Posted by: Garcia & Cuadra, PA | October 3, 2012

Current Innocent Spouse Provisions (Part III)

Whether a spouse has actual knowledge of an erroneous item at the time the return was signed depends upon all of the facts and circumstances.    Regarding omitted items, actual knowledge of the item includes knowledge of the receipt of the income.  If, for example, a spouse knows of the receipt of a sum of money that is not reported on the joint return, but does not know of the source, the spouse has actual knowledge of the item giving rise to the deficiency.   In determining whether a requesting spouse has actual knowledge or reason to know of an understatement of tax attributable to an erroneous item, courts have employed different approaches.  In cases involving omitted income, courts have asked whether the spouse has actual knowledge of (or reason to know of) the underlying transaction that produced the income (the “knowledge-of-the-transaction test”).  In cases involving erroneous deductions, the courts have used either the knowledge of the transaction test or an alternative test that asks whether a reasonably prudent taxpayer at the time of the signing the return could be expected to know that it contained the erroneous item.

When considering when it is inequitable to hold the requesting spouse jointly and severally liable for an understatement on a return, all of the facts and circumstances must be examined.  One important factor is whether the requesting spouse significantly benefited (either directly or indirectly) from the understatement. A significant benefit is any benefit in excess of normal support.  A direct or indirect benefit may include a transfer of property or rights to property, even if the transfer occurs several years after the understatement.  Other significant factors bearing on inequity include:  (1) whether the requesting spouse has been deserted by the non requesting spouse; (2) whether the spouses have been divorced or separated; and (3) whether the requesting spouse received benefit on the return from the understatement.  Additional guidelines for this determination include:  (1) whether the requesting spouse would suffer economic hardship if relief is not granted; (2) whether the requesting spouse has a legal obligation to pay the outstanding tax liability pursuant to a divorce decree or instrument; (3) whether the requesting spouse has made a good faith effort to comply with the income tax laws in taxable years subsequent to the year to which the request for relief relates; (4) whether the non requesting spouse abused the requesting spouse; and (5) whether the requesting spouse was in poor mental or physical health on the date she signed the return or at the time of the request for relief.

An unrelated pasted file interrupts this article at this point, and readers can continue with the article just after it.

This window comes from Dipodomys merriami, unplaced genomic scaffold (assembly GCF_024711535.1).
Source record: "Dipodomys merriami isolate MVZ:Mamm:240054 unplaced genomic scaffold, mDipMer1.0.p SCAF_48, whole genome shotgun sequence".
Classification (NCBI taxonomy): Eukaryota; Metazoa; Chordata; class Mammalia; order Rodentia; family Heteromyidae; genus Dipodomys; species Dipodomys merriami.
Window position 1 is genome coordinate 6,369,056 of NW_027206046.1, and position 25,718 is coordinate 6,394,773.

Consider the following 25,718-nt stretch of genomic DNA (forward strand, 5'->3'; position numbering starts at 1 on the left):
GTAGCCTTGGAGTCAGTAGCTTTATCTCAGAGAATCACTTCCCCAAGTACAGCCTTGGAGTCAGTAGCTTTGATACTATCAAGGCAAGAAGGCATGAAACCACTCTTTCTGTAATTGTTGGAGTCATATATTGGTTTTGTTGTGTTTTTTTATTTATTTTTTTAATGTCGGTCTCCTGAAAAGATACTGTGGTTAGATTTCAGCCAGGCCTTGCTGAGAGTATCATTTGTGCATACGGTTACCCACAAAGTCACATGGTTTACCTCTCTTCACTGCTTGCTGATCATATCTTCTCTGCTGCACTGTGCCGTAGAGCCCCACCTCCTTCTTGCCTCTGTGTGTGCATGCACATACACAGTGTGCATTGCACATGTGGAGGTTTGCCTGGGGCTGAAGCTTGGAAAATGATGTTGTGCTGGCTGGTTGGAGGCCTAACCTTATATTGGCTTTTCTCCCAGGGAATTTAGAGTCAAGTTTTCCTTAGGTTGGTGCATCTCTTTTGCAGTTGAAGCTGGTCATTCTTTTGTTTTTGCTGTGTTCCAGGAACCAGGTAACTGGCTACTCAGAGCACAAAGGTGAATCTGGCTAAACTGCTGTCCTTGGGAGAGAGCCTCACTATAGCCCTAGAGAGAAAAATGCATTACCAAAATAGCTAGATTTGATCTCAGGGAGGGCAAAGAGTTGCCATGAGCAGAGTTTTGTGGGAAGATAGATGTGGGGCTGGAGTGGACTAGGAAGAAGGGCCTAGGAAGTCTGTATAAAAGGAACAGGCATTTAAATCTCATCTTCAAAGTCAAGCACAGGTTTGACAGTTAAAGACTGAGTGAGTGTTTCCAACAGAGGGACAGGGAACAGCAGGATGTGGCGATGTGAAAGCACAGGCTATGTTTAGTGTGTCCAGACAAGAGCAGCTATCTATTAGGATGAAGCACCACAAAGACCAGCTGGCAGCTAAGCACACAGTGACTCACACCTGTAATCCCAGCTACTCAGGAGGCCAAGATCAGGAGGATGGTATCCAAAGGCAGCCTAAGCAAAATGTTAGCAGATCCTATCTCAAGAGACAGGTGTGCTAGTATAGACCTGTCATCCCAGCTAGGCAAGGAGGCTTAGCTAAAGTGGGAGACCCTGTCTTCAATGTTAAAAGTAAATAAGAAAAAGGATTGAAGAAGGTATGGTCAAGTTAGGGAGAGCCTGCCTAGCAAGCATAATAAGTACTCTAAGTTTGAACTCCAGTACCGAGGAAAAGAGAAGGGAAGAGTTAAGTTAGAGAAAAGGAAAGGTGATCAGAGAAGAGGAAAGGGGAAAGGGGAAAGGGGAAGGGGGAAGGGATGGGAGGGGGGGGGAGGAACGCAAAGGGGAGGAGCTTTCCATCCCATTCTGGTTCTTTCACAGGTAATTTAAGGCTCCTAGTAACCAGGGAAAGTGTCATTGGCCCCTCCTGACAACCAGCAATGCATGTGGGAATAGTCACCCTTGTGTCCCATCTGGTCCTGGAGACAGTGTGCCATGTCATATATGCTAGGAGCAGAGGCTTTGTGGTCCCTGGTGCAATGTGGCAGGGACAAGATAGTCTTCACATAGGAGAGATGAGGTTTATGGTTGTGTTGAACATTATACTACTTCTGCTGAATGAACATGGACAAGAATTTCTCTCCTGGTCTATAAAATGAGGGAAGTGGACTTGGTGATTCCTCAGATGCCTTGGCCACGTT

(More to follow on this topic on our next blog)

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